The Birdsville Races

Photo: Steve de Vroom

The Diamantina Shire in the far west of Queensland has a total population of 322 people. That is right. The entire shire has a population that is less than the staff of some councils in the big cities. The best know town in the Diamantina Shire is Birdsville, with a population of 120.

That is, for 51 weeks of the year.

But as the beginning of September approaches, something unusual begins to happen out here in the desert. Like insects to a candle in the dark, thousands of cars, trucks, motorcycles, motor homes and caravans begin to rumble across the dusty plains heading for Birdsville. For the first Saturday in September is Birdsville Cup Day.

The airport, located across the road from the pub, receives planes and helicopters of every description. There are joyflights of course and a popular destination is Big Red, the large red sand dune about 30km south of town on the edge of the Simpson Desert. If you want to make a statement on race day, you can arrive at the track by helicopter for just $70 (one way).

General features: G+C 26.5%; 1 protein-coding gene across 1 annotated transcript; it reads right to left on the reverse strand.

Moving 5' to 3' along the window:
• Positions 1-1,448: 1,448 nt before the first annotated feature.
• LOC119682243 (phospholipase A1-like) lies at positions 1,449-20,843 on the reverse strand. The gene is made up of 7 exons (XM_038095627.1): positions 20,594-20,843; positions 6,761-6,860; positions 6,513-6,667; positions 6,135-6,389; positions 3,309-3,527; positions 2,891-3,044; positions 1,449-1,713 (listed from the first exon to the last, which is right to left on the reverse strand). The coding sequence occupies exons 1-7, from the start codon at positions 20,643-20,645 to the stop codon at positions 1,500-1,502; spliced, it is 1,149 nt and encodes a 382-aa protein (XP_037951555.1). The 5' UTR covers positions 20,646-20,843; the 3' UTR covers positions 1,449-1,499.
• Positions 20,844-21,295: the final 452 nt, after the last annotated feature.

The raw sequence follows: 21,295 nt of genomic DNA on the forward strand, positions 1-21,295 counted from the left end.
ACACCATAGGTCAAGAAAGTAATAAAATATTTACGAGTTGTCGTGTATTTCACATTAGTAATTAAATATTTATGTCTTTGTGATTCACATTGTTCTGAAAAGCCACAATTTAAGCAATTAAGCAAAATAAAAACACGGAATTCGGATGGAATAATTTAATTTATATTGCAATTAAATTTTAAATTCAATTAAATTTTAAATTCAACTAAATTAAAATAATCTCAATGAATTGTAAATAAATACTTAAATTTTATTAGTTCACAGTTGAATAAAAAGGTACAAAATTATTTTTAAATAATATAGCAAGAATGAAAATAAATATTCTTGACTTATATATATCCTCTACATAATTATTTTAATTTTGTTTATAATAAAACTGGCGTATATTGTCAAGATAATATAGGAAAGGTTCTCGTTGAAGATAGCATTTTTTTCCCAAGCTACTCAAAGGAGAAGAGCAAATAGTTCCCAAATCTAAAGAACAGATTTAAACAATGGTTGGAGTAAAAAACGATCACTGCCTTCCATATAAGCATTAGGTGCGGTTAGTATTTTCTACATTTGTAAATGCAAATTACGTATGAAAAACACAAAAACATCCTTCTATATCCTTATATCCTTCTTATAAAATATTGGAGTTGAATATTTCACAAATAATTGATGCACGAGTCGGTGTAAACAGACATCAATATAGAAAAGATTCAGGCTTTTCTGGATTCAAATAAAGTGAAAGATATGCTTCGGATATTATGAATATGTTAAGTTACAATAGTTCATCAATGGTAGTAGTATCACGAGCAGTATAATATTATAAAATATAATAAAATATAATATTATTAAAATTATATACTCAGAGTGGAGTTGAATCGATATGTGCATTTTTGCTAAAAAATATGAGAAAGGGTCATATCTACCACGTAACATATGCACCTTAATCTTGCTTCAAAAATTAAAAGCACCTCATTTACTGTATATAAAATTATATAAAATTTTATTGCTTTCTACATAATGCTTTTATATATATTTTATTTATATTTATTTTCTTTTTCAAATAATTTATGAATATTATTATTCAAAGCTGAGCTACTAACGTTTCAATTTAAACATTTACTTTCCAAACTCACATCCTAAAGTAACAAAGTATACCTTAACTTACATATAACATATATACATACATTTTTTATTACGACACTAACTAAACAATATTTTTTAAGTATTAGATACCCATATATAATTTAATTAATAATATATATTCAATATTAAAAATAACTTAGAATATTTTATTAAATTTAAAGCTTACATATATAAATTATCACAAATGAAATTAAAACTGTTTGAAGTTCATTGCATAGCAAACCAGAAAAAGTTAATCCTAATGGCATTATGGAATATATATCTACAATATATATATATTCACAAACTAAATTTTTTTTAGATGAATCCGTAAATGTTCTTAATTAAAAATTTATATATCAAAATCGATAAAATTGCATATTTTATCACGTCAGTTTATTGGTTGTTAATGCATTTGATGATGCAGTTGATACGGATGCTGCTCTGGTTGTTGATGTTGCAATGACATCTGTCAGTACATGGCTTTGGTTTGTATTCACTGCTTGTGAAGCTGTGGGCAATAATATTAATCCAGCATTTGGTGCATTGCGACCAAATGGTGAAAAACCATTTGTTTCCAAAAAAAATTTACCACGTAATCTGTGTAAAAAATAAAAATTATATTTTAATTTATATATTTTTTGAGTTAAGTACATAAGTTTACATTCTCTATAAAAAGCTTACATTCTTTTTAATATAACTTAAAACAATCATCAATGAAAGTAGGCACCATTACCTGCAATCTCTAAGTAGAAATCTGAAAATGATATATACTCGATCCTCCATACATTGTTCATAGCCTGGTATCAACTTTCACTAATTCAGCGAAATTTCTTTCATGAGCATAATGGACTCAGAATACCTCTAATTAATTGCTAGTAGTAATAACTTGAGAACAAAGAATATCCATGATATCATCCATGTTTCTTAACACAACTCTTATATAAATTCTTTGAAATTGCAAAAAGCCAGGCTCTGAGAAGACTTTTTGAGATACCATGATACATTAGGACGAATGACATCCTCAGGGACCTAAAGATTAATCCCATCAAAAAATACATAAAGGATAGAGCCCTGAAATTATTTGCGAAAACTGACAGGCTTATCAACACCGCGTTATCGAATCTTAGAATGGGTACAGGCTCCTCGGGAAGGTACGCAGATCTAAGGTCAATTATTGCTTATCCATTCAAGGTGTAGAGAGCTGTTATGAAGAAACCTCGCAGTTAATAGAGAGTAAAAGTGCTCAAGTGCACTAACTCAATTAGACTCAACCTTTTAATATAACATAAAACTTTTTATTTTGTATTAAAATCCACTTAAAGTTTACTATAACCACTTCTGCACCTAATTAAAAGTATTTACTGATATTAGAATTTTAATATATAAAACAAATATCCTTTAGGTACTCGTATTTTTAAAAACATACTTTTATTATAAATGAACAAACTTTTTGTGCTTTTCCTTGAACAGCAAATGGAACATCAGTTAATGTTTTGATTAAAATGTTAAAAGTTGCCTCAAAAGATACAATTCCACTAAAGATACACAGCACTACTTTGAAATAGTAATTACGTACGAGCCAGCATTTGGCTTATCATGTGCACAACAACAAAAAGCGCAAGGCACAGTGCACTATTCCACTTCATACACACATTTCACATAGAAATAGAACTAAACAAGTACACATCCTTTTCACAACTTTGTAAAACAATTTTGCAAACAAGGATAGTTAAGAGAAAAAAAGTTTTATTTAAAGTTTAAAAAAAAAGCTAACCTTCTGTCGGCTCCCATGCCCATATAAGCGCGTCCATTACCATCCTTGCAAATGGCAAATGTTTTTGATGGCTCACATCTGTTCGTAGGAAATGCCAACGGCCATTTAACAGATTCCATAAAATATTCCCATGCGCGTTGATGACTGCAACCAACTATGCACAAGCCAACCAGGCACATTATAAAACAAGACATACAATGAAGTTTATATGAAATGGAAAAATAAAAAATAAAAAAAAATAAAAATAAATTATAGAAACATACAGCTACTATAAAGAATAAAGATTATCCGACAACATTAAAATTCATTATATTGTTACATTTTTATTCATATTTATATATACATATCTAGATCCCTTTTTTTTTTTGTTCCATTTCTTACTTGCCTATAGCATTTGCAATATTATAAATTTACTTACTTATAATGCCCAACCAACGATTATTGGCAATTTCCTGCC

This tiny town of 120 people has learned how to cater for about 6,000 visitors on this week in September each year. I am amazed at how they do it. Most places putting on an event of this size employ hundreds of staff to cope with the needs of the crowd, yet the highly organised folk of Birdsville not only cope, but put on an outstanding event that runs like clockwork and no one has any complaints about service. While vacant spaces in the town turn into tent suburbs, all along the banks of the Diamantina River, caravans and motohomes find their place in the sun or the shade.

This is Burke and Wills country and one of the Waddi trees (Acacia peuce) that were marked by these brave explorers is on the river bank just outside town.

Every street in town is transformed into a sideshow alley, with entertainment, food stalls and goods of every description on sale by traders who descend on the town from all over Australia.

The week of the Birdsville Cup is a carnival. The atmosphere is exciting and everyone has a great time.

Photo: Steve de Vroom

Affectionately know as the Melbourne Cup of the Outback, this race has been held here for the last 129 years with just one exception. In 2010 the races had to be cancelled due to the wet weather. Even so, the crowds hung around to enjoy the atmosphere for the duration.

This was my first Birdsville Cup. I hope it is not my last.

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